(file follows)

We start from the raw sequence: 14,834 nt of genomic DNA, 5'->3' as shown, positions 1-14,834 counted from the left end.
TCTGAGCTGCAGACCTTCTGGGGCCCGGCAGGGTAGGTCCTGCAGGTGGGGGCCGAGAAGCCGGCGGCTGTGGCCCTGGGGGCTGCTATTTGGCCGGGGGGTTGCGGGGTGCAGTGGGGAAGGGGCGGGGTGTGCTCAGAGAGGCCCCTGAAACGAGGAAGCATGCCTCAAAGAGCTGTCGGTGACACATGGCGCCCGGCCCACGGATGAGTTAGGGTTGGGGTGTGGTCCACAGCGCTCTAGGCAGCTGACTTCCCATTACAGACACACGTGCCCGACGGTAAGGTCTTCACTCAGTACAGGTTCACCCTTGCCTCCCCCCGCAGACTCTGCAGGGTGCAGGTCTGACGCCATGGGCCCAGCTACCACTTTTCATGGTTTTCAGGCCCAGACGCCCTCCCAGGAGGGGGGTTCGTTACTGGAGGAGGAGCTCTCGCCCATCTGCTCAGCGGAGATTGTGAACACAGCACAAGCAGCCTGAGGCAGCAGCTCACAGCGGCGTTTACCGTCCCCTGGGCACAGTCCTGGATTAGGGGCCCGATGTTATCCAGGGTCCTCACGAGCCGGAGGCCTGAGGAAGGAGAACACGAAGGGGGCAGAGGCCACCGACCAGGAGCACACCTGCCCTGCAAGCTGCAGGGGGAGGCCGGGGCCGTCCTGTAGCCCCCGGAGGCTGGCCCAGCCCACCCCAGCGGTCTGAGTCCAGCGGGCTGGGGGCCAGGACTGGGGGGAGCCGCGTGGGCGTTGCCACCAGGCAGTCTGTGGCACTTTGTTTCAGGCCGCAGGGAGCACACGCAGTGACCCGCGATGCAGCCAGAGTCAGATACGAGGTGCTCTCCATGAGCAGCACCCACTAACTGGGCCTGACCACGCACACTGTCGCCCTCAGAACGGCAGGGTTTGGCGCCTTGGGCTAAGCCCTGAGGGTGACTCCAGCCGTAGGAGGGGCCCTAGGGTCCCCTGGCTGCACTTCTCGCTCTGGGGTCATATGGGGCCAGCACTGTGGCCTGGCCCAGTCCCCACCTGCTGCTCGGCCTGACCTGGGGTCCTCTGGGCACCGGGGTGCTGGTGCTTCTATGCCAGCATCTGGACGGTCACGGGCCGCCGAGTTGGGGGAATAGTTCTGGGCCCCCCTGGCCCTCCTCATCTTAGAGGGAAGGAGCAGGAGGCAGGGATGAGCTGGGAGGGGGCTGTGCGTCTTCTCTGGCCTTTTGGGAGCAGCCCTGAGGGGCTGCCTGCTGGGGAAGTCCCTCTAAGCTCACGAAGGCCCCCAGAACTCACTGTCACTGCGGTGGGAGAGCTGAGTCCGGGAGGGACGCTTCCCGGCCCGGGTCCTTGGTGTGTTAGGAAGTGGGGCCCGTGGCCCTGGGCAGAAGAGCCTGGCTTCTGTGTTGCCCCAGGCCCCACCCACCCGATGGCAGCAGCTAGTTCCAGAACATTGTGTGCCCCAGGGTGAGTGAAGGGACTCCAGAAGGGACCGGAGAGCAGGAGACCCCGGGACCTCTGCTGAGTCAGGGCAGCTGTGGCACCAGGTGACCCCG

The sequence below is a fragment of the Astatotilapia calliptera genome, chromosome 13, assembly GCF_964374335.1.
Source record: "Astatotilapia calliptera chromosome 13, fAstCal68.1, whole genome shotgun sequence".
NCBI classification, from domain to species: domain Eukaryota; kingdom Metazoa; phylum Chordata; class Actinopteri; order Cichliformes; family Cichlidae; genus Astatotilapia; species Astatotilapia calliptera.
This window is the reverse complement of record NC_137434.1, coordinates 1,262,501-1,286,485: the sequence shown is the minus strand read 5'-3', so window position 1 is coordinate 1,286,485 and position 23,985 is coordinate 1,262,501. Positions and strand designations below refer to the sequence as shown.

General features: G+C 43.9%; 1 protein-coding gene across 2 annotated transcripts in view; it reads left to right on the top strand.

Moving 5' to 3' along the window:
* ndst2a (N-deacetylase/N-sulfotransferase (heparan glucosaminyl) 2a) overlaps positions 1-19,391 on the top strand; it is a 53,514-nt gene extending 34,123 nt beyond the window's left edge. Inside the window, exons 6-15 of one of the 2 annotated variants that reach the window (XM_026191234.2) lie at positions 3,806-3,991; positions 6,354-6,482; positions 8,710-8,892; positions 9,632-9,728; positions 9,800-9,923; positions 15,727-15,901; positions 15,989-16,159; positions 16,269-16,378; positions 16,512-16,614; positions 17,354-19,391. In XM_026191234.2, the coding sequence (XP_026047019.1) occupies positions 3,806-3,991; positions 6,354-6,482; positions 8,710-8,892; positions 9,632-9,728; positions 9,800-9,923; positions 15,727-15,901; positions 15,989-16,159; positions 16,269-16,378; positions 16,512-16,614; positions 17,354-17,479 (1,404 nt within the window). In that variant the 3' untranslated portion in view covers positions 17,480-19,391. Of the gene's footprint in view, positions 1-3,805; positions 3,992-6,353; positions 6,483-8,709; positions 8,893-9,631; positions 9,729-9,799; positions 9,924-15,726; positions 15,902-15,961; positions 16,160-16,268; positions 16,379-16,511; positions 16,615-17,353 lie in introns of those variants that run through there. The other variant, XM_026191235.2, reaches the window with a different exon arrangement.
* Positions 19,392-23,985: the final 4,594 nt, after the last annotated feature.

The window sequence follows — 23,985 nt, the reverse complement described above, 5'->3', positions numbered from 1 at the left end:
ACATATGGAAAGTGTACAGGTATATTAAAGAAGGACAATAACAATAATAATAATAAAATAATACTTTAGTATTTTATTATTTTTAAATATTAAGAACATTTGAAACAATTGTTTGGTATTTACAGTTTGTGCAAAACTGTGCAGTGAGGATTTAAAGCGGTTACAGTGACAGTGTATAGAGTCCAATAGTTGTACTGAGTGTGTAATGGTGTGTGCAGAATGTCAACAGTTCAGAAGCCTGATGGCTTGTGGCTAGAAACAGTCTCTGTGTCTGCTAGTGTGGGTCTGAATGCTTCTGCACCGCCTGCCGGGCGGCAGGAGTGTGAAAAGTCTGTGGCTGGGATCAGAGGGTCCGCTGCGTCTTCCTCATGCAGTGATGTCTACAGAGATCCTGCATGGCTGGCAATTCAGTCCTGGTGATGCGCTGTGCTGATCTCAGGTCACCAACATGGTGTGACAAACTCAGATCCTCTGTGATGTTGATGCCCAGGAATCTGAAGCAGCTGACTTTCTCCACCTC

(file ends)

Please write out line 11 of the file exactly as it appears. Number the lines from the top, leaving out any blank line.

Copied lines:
The window sequence follows — 23,985 nt, the reverse complement described above, 5'->3', positions numbered from 1 at the left end: